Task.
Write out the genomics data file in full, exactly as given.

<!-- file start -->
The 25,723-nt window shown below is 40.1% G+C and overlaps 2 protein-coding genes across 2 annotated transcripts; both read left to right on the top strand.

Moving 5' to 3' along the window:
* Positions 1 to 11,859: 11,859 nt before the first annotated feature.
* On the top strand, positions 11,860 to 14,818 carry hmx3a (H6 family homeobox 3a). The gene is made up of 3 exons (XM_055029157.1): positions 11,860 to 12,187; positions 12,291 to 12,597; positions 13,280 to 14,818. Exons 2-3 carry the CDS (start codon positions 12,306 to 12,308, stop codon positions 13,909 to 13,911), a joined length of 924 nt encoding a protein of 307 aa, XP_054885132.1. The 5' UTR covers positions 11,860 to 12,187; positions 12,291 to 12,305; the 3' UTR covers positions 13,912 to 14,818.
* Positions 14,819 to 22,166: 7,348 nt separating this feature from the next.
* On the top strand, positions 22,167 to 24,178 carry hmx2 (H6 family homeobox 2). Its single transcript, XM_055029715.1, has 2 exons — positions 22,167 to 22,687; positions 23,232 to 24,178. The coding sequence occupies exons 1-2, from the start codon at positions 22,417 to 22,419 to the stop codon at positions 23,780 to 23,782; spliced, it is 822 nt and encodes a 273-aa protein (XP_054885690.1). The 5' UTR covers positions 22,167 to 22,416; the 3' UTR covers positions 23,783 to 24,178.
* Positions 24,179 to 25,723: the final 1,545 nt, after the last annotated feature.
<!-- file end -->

The 25,723-nt window shown below is 40.1% G+C and overlaps 2 protein-coding genes across 2 annotated transcripts; both read left to right on the top strand.

Moving 5' to 3' along the window:
* Positions 1 to 11,859: 11,859 nt before the first annotated feature.
* On the top strand, positions 11,860 to 14,818 carry hmx3a (H6 family homeobox 3a). The gene is made up of 3 exons (XM_055029157.1): positions 11,860 to 12,187; positions 12,291 to 12,597; positions 13,280 to 14,818. Exons 2-3 carry the CDS (start codon positions 12,306 to 12,308, stop codon positions 13,909 to 13,911), a joined length of 924 nt encoding a protein of 307 aa, XP_054885132.1. The 5' UTR covers positions 11,860 to 12,187; positions 12,291 to 12,305; the 3' UTR covers positions 13,912 to 14,818.
* Positions 14,819 to 22,166: 7,348 nt separating this feature from the next.
* On the top strand, positions 22,167 to 24,178 carry hmx2 (H6 family homeobox 2). Its single transcript, XM_055029715.1, has 2 exons — positions 22,167 to 22,687; positions 23,232 to 24,178. The coding sequence occupies exons 1-2, from the start codon at positions 22,417 to 22,419 to the stop codon at positions 23,780 to 23,782; spliced, it is 822 nt and encodes a 273-aa protein (XP_054885690.1). The 5' UTR covers positions 22,167 to 22,416; the 3' UTR covers positions 23,783 to 24,178.
* Positions 24,179 to 25,723: the final 1,545 nt, after the last annotated feature.